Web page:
The School of Arthur Danto

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Crispin Sartwell in the NYT's The Stone:

Art and philosophy, it seemed to me then, had gone their separate ways, and were conceived as opposing and incompatible cultural zones. Danto developed an ingenious (if not unproblematic) reconnection that was also a revival and transformation of all the traditional questions of philosophical aesthetics. Indeed, in his view, the avant-garde art of the period and analytic philosophy were not just compatible, they were made for each other. In developments like pop art and conceptualism, he asserted, art had become a form of philosophy, which is one thing he meant when he said that art was over. Whether this was exactly true or not, it mirrored his own development in its synthesis of the sensual and the intellectual.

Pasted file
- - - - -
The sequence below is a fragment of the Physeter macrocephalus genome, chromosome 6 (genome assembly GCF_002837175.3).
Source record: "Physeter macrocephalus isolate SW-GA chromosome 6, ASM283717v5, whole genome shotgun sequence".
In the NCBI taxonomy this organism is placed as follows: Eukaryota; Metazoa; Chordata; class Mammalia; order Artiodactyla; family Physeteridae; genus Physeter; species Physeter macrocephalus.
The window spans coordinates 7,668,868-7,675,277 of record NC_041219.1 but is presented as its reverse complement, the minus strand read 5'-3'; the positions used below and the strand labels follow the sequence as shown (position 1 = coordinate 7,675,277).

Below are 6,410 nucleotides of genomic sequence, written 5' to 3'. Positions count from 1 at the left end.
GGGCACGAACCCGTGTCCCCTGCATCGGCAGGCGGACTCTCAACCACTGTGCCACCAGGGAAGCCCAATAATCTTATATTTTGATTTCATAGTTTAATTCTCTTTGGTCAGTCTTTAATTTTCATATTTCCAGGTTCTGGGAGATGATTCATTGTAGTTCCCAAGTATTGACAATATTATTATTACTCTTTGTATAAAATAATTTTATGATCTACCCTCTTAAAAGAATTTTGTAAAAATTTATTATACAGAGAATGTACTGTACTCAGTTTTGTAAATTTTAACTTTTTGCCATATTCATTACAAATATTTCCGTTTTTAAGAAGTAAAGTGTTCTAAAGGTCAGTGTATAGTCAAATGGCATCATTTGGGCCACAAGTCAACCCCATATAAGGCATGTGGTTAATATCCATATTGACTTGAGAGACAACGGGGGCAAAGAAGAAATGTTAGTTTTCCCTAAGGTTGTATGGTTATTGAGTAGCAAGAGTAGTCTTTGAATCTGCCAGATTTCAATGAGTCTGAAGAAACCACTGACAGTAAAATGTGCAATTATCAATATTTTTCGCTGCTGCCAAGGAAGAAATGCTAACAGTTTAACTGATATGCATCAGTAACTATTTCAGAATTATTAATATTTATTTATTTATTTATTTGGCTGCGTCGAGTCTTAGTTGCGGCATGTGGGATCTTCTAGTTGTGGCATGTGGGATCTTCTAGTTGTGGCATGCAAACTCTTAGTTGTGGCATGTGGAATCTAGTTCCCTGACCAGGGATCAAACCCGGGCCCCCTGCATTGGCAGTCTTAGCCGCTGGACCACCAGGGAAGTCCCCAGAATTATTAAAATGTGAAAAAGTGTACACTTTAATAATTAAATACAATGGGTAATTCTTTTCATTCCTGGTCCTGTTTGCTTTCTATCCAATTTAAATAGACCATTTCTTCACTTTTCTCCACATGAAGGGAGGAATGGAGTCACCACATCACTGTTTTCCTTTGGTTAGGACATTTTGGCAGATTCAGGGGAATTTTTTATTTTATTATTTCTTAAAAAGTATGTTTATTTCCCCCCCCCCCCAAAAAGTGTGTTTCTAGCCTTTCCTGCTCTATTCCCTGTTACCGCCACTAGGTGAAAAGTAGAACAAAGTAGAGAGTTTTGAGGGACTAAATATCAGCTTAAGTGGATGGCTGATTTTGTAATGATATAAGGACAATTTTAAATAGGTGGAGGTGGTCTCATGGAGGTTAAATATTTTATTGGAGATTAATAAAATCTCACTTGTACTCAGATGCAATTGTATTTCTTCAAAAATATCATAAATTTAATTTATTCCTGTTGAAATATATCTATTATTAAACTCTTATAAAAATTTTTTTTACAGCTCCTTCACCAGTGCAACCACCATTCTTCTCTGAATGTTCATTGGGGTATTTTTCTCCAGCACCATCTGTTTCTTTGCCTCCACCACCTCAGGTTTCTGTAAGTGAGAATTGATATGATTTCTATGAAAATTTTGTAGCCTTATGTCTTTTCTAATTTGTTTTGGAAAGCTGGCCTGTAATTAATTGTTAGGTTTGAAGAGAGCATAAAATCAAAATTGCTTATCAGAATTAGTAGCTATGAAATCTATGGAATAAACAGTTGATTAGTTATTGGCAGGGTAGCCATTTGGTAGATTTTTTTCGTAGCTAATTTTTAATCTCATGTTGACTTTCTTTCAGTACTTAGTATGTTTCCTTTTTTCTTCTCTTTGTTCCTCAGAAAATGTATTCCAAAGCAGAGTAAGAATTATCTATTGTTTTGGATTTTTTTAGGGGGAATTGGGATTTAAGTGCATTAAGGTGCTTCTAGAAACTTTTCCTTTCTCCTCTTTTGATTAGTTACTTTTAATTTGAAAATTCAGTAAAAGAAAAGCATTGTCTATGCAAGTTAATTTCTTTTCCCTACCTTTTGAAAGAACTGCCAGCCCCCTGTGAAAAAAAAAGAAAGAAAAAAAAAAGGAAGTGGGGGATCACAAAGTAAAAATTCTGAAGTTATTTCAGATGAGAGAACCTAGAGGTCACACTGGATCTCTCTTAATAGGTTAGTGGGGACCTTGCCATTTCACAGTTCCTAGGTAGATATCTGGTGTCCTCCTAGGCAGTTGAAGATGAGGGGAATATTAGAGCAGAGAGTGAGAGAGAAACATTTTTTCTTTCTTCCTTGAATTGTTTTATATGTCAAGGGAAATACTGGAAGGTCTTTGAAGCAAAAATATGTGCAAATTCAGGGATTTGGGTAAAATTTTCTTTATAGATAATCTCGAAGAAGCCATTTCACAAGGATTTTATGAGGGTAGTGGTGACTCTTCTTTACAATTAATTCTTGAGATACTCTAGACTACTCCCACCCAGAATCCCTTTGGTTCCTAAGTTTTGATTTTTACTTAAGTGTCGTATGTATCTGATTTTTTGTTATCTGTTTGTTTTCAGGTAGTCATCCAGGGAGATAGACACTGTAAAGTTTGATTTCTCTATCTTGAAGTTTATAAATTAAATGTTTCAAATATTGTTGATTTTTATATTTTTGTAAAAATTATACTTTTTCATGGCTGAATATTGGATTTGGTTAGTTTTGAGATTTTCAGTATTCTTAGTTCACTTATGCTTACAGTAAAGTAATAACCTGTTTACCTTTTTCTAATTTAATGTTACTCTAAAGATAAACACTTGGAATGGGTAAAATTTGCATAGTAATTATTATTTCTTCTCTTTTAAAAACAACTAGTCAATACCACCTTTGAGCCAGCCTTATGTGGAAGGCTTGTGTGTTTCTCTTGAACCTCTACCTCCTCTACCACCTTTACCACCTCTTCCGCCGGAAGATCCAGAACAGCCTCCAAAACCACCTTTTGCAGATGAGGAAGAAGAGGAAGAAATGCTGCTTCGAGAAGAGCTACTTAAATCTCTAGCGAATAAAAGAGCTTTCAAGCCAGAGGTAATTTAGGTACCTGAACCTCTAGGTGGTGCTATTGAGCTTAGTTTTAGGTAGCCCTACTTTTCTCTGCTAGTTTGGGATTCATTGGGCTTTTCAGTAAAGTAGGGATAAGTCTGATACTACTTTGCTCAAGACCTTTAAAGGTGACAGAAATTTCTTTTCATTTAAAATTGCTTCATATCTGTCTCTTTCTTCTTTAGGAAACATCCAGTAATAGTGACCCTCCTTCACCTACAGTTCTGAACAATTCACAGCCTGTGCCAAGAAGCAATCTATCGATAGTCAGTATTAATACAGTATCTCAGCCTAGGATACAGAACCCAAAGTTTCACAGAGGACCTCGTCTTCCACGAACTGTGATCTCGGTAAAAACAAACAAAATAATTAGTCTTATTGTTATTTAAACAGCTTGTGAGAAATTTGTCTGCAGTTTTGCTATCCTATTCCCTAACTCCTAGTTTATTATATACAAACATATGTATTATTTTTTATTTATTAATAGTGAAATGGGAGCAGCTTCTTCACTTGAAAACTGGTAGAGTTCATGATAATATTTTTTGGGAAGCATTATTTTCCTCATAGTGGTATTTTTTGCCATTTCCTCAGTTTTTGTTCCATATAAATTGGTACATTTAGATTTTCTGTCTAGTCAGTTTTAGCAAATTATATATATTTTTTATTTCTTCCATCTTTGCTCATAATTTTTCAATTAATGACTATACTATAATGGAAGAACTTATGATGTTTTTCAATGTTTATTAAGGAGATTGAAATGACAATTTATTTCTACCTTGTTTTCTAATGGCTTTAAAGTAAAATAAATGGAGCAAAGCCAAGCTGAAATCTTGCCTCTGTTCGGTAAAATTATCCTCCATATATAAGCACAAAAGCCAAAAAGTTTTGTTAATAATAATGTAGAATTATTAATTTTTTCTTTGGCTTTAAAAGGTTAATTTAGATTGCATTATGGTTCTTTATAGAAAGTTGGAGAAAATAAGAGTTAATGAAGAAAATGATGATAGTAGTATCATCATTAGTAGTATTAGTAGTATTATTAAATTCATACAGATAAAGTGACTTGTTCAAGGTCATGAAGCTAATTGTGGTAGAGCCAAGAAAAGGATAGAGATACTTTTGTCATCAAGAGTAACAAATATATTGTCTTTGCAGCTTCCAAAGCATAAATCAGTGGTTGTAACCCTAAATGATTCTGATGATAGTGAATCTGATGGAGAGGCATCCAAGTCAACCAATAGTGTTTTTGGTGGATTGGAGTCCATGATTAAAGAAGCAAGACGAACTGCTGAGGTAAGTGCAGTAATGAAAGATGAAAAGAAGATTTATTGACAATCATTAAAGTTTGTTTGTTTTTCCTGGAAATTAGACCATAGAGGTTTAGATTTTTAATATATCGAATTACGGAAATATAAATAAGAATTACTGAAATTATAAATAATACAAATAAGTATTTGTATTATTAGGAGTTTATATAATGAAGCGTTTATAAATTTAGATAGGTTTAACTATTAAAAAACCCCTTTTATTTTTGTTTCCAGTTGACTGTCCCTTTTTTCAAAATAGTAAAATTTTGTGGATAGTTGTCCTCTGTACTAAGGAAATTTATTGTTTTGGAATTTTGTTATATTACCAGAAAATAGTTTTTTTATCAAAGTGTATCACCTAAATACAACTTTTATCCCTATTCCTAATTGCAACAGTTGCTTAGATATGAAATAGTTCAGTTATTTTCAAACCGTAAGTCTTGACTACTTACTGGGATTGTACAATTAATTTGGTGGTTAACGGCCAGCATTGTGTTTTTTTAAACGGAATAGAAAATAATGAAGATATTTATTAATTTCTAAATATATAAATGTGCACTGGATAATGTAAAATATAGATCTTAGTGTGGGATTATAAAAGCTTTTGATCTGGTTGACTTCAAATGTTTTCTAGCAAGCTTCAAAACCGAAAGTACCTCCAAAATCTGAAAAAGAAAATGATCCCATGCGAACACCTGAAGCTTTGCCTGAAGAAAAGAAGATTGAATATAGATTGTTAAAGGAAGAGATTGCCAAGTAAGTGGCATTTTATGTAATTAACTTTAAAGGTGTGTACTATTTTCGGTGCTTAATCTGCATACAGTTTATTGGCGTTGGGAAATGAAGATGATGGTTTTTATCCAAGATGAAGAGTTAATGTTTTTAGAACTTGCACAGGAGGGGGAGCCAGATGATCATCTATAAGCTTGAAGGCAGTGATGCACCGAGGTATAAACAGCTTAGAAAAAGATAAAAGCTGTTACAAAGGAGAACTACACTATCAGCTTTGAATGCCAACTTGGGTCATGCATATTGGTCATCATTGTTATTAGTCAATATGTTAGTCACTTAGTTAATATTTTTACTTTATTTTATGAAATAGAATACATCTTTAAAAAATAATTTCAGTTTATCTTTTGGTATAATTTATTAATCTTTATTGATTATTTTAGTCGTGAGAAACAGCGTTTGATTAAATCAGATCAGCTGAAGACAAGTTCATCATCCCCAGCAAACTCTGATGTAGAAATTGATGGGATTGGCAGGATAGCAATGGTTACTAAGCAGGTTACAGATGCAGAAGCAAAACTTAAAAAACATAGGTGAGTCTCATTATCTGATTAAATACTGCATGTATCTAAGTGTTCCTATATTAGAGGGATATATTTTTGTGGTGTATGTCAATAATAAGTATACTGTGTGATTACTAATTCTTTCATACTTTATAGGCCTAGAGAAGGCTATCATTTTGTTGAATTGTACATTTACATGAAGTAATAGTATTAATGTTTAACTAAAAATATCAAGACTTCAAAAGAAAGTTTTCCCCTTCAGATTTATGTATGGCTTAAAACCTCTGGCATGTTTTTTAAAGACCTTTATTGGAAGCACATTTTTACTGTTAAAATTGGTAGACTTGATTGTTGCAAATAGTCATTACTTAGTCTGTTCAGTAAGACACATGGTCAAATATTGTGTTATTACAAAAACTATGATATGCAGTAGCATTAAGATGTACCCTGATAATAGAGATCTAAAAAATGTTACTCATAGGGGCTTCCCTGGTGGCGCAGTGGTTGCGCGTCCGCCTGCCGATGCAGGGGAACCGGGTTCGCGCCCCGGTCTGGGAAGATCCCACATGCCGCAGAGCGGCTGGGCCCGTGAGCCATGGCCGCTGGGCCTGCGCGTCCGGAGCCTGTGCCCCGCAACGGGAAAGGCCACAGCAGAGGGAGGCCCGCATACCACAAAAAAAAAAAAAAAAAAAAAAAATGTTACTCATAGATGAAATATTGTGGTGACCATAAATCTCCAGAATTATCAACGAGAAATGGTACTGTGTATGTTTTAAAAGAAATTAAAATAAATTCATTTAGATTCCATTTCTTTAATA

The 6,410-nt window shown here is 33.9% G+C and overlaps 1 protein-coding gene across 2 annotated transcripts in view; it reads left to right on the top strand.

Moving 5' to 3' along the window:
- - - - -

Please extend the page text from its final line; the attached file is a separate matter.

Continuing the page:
For Danto not only wrote about art; he wrote with art. This is what really impressed (I want to say “transfigured”) me as a graduate student. As it turned out, I didn’t particularly agree with his philosophy. But I loved his writing inordinately and have often tried to emulate it. Among my first publications was an attack, written in an admiring simulation of Danto’s own style, on what I took to be the basic argument of “The Transfiguration of the Commonplace”; he thrilled me by sending me a letter, administering gracious correction.

More here.